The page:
Shepard Fairey has long used political imagery in his poster-style art. And now, two days ahead of this week's Obama o-rama, a west side pr firm -- Yosi Sergant at Evolutionary Media Group -- sent an email around announcing that Fairey was endorsing Barack Obama. The sheet also included info on how to buy Fairey's poster prints of the candidate. If the artist's name doesn't ring a bell, his Obey image (Andre the Giant) will -- glued onto automobile back windows by the many thousands, on utility boxes and light poles. Why, I'm not sure, though it's a strong, memorable black-and-white picture of a face, signature Fairey. The artist also has some political-style murals in Echo Park, on Sunset near the turn for Dodger Stadium, and more more on Sunset near Mohawk. Fairey is already president of his own small corner of the art world, but you could say it looked like it was Obama who was endorsing Fairey, by the mere fact of Obama's being depicted on the poster. Yes, you could say that. (To wit, will Obama's face become signature Fairey like Andre the Giant? Look closely, and you'll see that Obama is wearing Andre the Giant on his person.)
The PR firm offered this "clip" from Fairey's web site:
”I believe with great conviction that Barack Obama should be the next President. I have been paying close attention to him since the Democratic convention in 2004. I feel that he is more a statesman than a politician. He was against the war when it was an unpopular position (and Hillary was for the war at that time), Obama is for energy and environmental conservation. He is for healthcare reform. Check him out for yourself www.barackobama.com. Proceeds from this print go to produce prints for a large statewide poster campaign.”
And what's wrong with that? Well...nothing.
It looks timeless, but it isn't the original. According to Roger Vargo, who once was a pupil at Elysian Heights Elementary school (at Echo Park Ave. and Baxter), the pretty schoolhouse we see today was built after the old one burned down.
Roger emailed me:
On the subject of Elysian Heights School, the building that is there today is NOT the original building. ... As a kid I remember being told that the old building burned down and that's why we didn't have a cafeteria--'cause it burned, too. ... We had to bring our lunches, except for one day a week (Wednesdays, I think), which was hot dog day courtesy of the PTA. The milk truck did bring milk every day, though. Anyway, I was told the "old" EHS once was a two story building with a cafeteria. ... While the school was rebuilt, the cafeteria was not (possibly to be added at a later date).
And before the dairy farm, I've heard occupied that area? Fields? Oil? Tent parties? Chapparral? Unimaginable.
When I listen to 103.1 fm it's in the car -- leaving the neighborhood, tired of NPR, KPFK. Almost never in a house, for personal reasons. But I got an email that river man and Arthur editor Jay Babcock would be plugging a new music series at McCabes (Santa Monica, a beachside city). And so then, Sunday night, I'm traveling, in my house, to the 103.1 radio show Dead Air (awful name, but it's a good show) -- and a great band was playing, the Entrance Band, with a song I think they said was called "MLK." A new favorite. I hadn't heard of Entrance before.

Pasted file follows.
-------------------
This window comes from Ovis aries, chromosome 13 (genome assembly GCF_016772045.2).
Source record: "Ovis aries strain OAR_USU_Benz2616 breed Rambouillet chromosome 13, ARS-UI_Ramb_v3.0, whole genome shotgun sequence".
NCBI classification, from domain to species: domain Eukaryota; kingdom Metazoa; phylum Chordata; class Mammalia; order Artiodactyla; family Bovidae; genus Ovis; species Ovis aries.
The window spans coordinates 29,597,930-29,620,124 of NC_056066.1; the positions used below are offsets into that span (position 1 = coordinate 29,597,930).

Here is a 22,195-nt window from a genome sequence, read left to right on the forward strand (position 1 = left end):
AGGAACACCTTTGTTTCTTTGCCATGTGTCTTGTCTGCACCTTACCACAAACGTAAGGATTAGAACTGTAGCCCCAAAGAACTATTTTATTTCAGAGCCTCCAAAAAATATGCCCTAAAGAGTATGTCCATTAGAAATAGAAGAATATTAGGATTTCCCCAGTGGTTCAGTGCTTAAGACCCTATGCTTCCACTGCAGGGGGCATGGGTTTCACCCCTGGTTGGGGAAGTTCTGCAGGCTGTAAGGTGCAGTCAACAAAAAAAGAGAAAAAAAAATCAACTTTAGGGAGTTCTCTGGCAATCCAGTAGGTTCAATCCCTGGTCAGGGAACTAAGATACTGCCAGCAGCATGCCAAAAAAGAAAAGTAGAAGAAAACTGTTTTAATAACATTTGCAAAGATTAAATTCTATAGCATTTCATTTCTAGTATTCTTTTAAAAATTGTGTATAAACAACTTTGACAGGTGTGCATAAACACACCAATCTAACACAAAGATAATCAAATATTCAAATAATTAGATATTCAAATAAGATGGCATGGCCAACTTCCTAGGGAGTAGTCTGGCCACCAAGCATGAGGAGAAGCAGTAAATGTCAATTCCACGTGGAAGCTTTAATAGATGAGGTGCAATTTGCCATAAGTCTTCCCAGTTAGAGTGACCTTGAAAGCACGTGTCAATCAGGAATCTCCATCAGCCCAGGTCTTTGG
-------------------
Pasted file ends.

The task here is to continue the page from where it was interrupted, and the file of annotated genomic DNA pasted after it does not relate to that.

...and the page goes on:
An odd thing: I don't think I've heard a radio interview in which the interviewer and interviewee sounded so much alike -- as Babcock and his host -- in tone, range, accent (I'll call it that -- a cultural thing more than geographic). I had to think about who it was saying the bands that would play at Arthur nights McCabes were something of a Western States sampler.
In any case, Arthur nights are an Echo Park regular event at the Little Joy bar. Now they're an export: road trip, radio.
I have always loved the look of Elysian Heights Elementary: the classic old, original school house, a one storey, narrow building with high ceilings -- it sits like it's been there forever. The main hallway is lit by schoolhouse lights like the ones people bought ten years ago for their homes from salvage (including me). And, of course, the walls and sidewalks are adorned with Room 8 (the cat) tributes, including a large, fading wall painting of the tabby. The trees around the playground are huge and leafy in warm months. It all looks sleepy and somewhat timeless. It's tempting to wonder if it's karma: the fact that within twenty-four hours two people, unprompted, told me about days gone by at Baxter and Echo Park Ave., the site of Elysian Heights Elementary. What kind of karma, I wouldn't be sure. My friend Steve Anker mentioned that there once was a dairy at Baxter and EP Ave. Cows. And, he said, the food market at Duane was a local-produce market--back in the 1920s and earlier. Then, yesterday, by chance I was talking to Sal Castro on the phone. Sal was a high school teacher for about three decades -- he's famous for having helped the kids organize the 1968 Los Angeles school blowouts, in which Latino students demanded better public education. They were reenacted recently in the 2006 HBO film Walkout. Sal lives near Dodger Stadium, and he told me that in the '50s he used to run Friday night dance parties at Elysian Heights Elementary.